Design issue with a try....catch....finally block

Discussion in 'ASP .Net' started by Julia B, Nov 21, 2007.

  1. Julia B

    Julia B Guest

    Hi, I'm wondering if anyone can give me any ideas/good practice/advice.

    I've got a web form which a user inputs lots of data into, then presses
    submit. The submit button uses two classes to input data into 2 tables. I
    want to put a try....catch...finally block into the data input sections of
    the classes or submit.on_click event to ensure that, if there's a problem
    with data entry into the database, that the system doesn't crash and the
    connection remains open & locked.

    However, my dilemma is where do I put the try....catch....finally? If I put
    one in each of the subs in the two classes I have an issue if the second sub
    fails. I want both or none of them to succeed, i.e. if the first one enters
    data correctly and the second one fails, then the system crashes but I've got
    a data problem.

    If I put the try....catch....finally in the webform, I've got the problem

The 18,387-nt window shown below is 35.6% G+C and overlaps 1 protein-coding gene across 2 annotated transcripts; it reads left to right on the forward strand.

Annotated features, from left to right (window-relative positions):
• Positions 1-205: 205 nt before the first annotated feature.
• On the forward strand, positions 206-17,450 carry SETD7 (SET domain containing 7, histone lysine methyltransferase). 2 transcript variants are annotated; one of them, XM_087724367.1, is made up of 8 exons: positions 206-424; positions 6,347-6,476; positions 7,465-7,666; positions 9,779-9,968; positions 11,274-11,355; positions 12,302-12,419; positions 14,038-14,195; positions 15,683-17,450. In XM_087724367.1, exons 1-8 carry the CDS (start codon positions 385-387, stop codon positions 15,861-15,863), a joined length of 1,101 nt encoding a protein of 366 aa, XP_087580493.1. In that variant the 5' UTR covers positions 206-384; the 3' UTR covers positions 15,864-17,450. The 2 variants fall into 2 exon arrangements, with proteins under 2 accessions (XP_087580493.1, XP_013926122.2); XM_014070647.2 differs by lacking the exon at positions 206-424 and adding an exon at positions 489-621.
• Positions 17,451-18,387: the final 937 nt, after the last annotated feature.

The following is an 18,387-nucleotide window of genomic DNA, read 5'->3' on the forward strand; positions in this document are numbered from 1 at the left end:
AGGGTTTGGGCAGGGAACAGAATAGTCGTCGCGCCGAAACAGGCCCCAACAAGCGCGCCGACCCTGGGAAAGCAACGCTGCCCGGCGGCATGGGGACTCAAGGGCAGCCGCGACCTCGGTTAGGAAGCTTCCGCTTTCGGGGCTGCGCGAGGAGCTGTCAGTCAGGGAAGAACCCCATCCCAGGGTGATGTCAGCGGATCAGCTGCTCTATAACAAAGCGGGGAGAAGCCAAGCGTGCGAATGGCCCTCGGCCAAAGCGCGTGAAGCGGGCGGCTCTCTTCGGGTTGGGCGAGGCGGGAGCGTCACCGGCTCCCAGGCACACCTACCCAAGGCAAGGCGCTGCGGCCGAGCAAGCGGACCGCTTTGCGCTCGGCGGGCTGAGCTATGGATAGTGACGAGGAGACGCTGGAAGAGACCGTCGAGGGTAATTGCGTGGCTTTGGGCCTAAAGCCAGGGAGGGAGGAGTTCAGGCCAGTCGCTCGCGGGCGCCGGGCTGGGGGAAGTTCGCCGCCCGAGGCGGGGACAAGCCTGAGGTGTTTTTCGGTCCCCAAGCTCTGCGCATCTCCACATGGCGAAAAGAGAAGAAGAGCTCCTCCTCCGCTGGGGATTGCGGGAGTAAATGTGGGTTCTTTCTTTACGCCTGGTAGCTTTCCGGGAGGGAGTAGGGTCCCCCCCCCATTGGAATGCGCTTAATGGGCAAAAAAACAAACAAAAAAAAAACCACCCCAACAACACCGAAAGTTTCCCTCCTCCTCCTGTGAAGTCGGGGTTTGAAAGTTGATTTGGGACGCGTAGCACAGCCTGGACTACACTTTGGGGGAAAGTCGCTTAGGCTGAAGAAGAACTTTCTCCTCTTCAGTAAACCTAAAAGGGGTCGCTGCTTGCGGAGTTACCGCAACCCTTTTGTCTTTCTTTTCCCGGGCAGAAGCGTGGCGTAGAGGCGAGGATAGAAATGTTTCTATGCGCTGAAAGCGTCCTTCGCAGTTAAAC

that the connection objects are declared and used in the classes, so I could
    not close or dispose of them from the webform (correct me if I'm wrong
    here!!!).

    So I'm a bit stuck. What's the best way to design something like this? Has
    anyone any advice.

    Thanks
    Julia
     
    Julia B, Nov 21, 2007
    #1
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  2. What database are you using? SQL Server?

    Use SQL Server Transactions

    using (SqlConnection connection =
    new SqlConnection(connectionString))
    {
    SqlCommand command = connection.CreateCommand();
    SqlTransaction transaction = null;

    try
    {
    // BeginTransaction() Requires Open Connection
    connection.Open();

    transaction = connection.BeginTransaction();

    // Assign Transaction to Command
    command.Transaction = transaction;

    // Execute 1st sub using the opened Command
    command.CommandText = "Insert ...";
    command.ExecuteNonQuery();

    // Execute 2nd sub using the same Command
    command.CommandText = "Update...";
    command.ExecuteNonQuery();

    transaction.Commit();
    }
    catch
    {
    transaction.Rollback();
    throw;
    }
    finally
    {
    connection.Close();
    }
    }
     
    Alexey Smirnov, Nov 21, 2007
    #2
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  3. Julia B

    Julia B Guest

    Really sorry, I should have been more specific. I'm using Microsoft Access.

    Julia
     
    Julia B, Nov 21, 2007
    #3
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